Iqaluit lawyer Anne Crawford to contest Iqaluit-Niaqunnguu
Crawford says she'll focus on education, communities
Iqaluit lawyer and Apex resident Anne Crawford filed a declaration of candidacy Sept. 25 to run Oct. 28 in the Iqaluit-Niaqunnguu riding, which includes Apex and the Tundra Valley and Tundra Ridge subdivisions of Iqaluit.
Crawford has lived in Nunavut for more than 30 years and has held several key positions in the territory, including three terms as the Government of the Northwest Territories’ conflict of interest commissioner, cabinet secretary for the Government of Nunavut, president of the Qulliq Energy Corp., and northern director of the Akitsiraq Law School Society.
In 2012, she became principal secretary for the president of Nunavut Tunngavik Inc., with responsibility for the president’s office and political relations with other agencies.
Crawford has served on the Apex District Education Authority since 1988. She taught at Nanook school in the 1990s and at Nunavut Arctic College for 10 years.
On her “crawford4mla” blog, Crawford describes herself as “Nunavummiut, mother, berry picker, lawyer, CEO, advisor, realist, DEA member, homeowner, Conflict of Interest Commissioner, land claims negotiator, business owner, public servant, board member, optimist, Akitsiraq teacher and promoter, economist, knitter, calligrapher, student, language lover, professor, daughter, traveller, Regional Superintendent GNWT, numerati, cook, origami folder, puppy raiser, Deputy Minister, sister, writer, Director of Child Welfare, advocate, redhead, tea drinker, Nunavut Arbitration Panel member, [and] house builder.”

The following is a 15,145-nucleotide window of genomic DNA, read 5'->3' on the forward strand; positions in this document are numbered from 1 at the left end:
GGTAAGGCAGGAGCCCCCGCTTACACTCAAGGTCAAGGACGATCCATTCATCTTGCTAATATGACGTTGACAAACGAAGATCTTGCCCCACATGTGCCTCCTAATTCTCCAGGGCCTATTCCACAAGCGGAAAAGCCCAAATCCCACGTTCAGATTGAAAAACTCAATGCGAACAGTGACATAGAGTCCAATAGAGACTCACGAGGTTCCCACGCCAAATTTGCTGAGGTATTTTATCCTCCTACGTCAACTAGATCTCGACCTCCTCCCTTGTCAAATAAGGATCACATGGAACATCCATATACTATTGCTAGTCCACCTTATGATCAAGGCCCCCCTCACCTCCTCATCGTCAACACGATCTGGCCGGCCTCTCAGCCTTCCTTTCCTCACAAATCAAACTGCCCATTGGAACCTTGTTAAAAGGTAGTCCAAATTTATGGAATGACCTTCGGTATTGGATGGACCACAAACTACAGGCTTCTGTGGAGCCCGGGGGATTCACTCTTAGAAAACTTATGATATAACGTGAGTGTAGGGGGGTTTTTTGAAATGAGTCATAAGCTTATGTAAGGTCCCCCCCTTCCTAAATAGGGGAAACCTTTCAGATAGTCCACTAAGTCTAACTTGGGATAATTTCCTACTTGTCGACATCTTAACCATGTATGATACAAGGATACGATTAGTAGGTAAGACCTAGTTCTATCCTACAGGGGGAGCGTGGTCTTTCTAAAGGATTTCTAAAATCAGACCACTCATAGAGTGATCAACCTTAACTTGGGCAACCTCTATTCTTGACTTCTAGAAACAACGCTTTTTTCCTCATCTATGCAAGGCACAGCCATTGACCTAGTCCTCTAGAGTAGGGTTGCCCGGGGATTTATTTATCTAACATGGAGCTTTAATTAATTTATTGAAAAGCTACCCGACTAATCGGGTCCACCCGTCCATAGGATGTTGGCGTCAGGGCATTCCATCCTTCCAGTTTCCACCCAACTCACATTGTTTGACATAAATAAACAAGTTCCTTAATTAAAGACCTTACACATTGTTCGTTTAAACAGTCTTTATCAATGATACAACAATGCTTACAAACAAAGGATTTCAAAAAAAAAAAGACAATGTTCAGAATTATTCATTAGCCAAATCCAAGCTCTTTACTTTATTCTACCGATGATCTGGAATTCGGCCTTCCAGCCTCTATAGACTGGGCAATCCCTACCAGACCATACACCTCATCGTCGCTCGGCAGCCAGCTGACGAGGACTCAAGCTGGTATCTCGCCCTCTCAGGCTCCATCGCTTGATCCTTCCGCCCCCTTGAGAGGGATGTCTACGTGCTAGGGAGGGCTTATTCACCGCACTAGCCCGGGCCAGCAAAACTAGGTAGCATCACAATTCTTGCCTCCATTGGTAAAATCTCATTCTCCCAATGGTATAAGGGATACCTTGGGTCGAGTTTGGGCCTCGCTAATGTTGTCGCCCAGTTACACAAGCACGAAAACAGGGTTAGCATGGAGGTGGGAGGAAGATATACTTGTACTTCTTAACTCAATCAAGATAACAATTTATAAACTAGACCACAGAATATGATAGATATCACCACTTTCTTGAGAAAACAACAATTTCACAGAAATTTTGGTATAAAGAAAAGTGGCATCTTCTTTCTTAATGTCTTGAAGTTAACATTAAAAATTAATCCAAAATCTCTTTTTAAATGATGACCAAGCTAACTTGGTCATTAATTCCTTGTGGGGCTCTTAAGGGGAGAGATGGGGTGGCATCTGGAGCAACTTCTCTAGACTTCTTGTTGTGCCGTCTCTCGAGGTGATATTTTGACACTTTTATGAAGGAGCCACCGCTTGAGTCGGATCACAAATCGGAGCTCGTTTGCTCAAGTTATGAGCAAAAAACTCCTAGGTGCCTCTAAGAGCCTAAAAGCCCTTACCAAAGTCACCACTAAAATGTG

Reached Sept. 25, Crawford said she decided to run in this territorial election because her children are now grown — and because she feels strongly about seeing certain issues being brought out during the campaign.
Crawford said she then realized that “I have to participate to make that happen.”
Improving the quality of education in Nunavut is among her chief concerns, she said, adding that it’s time to start “putting the steps in place” for Nunavummiut to get a better education.
Crawford also said there needs to be a renewed focus on “community” within the GN — after three legislative sessions devoted mainly to building the new government, she said it’s time to talk about the territory’s communities and the people who live in Nunavut
Crawford called it a “humbling experience” to run for public office.
“You begin by asking your family, and then your friends for their support in a new venture which is sure to disrupt their lives and distract you from your times with them,” she said on her blog. “You inquire of acquaintances if they are willing to help with campaign tasks. And you sit and listen to campaign volunteers who tell you that you need to be clearer, more specific, use shorter words and sentences, smile more and turn your head a bit to the left for the campaign photo… just a bit more…. good, now don’t move.”
While Crawford intends to use social media to reach out to voters during her campaign, she said she also plans to meet with as many of the riding’s residents as she can.
Jack Anawak, a former MLA for Rankin Inlet North and Liberal member of Parliament for the old federal riding of Nunatsiaq, announced last week that he intended to run in Iqaluit-Niaqunnguu.
Other candidates for the riding include Methusalah Kunuk and Duncan Cunningham, who filed their declarations of candidacy Sept. 24.
Watch for more candidate profiles during the territorial election campaign on Nunatsiaqonline.ca.